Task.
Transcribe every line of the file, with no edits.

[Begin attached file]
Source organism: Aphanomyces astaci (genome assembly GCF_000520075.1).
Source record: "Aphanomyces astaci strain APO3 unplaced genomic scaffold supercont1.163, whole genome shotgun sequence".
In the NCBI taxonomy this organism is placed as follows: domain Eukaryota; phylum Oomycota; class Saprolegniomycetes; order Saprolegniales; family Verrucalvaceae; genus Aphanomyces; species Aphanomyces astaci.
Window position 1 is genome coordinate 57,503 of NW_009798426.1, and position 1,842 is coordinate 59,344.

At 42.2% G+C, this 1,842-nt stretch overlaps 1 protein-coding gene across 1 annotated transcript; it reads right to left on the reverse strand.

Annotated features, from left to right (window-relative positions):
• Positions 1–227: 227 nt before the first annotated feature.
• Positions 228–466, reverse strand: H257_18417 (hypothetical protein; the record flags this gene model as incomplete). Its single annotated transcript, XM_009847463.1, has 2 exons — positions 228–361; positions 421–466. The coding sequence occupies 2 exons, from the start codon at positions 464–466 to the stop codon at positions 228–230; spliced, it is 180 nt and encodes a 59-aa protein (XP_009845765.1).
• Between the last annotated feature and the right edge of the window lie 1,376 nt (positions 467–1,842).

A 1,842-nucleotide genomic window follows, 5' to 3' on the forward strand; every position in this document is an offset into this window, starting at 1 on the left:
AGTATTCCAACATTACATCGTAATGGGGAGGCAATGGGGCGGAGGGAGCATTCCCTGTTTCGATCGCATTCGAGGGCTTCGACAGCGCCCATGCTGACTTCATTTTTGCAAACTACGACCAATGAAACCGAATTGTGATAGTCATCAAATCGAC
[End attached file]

Source organism: Aphanomyces astaci (genome assembly GCF_000520075.1).
Source record: "Aphanomyces astaci strain APO3 unplaced genomic scaffold supercont1.163, whole genome shotgun sequence".
In the NCBI taxonomy this organism is placed as follows: domain Eukaryota; phylum Oomycota; class Saprolegniomycetes; order Saprolegniales; family Verrucalvaceae; genus Aphanomyces; species Aphanomyces astaci.
Window position 1 is genome coordinate 57,503 of NW_009798426.1, and position 1,842 is coordinate 59,344.

At 42.2% G+C, this 1,842-nt stretch overlaps 1 protein-coding gene across 1 annotated transcript; it reads right to left on the reverse strand.

Annotated features, from left to right (window-relative positions):
• Positions 1–227: 227 nt before the first annotated feature.
• Positions 228–466, reverse strand: H257_18417 (hypothetical protein; the record flags this gene model as incomplete). Its single annotated transcript, XM_009847463.1, has 2 exons — positions 228–361; positions 421–466. The coding sequence occupies 2 exons, from the start codon at positions 464–466 to the stop codon at positions 228–230; spliced, it is 180 nt and encodes a 59-aa protein (XP_009845765.1).
• Between the last annotated feature and the right edge of the window lie 1,376 nt (positions 467–1,842).

A 1,842-nucleotide genomic window follows, 5' to 3' on the forward strand; every position in this document is an offset into this window, starting at 1 on the left:
AGTATTCCAACATTACATCGTAATGGGGAGGCAATGGGGCGGAGGGAGCATTCCCTGTTTCGATCGCATTCGAGGGCTTCGACAGCGCCCATGCTGACTTCATTTTTGCAAACTACGACCAATGAAACCGAATTGTGATAGTCATCAAATCGAC